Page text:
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Here’s How a Teacher From Wauwatosa Got Each of Her Homeroom Students a New Book Every Month of the School Year

This article originally appeared in the Milwaukee Journal Sentinel on September 3, 2019.


Wauwatosa resident Meghan Borgwardt made it her personal goal to provide Scholastic reading books for her entire homeroom classroom last school year.

The Rocketship Southside Community Prep teacher raised enough money to purchase a book a month for each student. This summer she has done the same for her incoming students for the 2019-20 school year.

Borgwardt turned to Facebook to ask her friends and family to participate in sponsoring one of her 30 students. For $9, anyone could sponsor a child in her classroom to ensure they have new books to read for the entire school year. Her Facebook post reads:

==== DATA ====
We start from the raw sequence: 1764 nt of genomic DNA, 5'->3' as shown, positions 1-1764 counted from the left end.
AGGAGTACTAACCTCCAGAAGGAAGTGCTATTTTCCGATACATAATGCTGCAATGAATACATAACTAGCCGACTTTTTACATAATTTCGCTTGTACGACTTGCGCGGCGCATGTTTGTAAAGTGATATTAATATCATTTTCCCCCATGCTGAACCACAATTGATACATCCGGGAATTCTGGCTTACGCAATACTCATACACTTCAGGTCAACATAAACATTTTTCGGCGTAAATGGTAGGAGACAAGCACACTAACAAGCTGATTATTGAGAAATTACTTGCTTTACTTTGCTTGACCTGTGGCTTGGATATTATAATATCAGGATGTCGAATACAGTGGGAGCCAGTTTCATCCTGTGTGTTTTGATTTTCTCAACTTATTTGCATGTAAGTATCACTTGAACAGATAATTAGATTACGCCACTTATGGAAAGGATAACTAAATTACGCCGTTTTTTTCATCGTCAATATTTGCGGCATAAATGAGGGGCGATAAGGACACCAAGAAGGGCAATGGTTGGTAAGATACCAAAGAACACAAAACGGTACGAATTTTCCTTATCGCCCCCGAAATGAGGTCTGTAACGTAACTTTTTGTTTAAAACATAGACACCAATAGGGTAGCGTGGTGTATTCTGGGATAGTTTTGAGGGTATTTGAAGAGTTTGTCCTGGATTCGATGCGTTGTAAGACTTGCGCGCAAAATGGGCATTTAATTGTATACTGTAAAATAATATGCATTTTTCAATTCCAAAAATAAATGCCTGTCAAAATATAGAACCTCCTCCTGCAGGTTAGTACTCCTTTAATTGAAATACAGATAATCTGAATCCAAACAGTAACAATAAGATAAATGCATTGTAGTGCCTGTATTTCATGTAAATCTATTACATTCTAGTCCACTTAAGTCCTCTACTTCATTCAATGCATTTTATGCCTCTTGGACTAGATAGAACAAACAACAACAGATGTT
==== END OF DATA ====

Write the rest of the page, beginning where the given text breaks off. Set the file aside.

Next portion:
“How cool would it be for each student to receive one free book every month at no cost to his/her family? Monthly, Scholastic has books that are $1. I would LOVE for each of my students to be able to bring home one new book each month. That’s only $9 per child (for a FULL school year)! Would anyone be interested in ‘sponsoring’ a child in my classroom?”

Many of the families with children at the K4-5 elementary school cannot afford to purchase new books each month for their child, she said. This becomes even more difficult when they have more than one child in school. When Borgwardt saw this need among her first-grade students, she took matters into her own hands and decided to provide the books herself, with the help of her community.

“First grade is a very transitional period when it comes to reading and language,” said Borgwardt. “It’s really important for them to be able to practice their reading skills here in homeroom during morning breakfast and at home with their family.”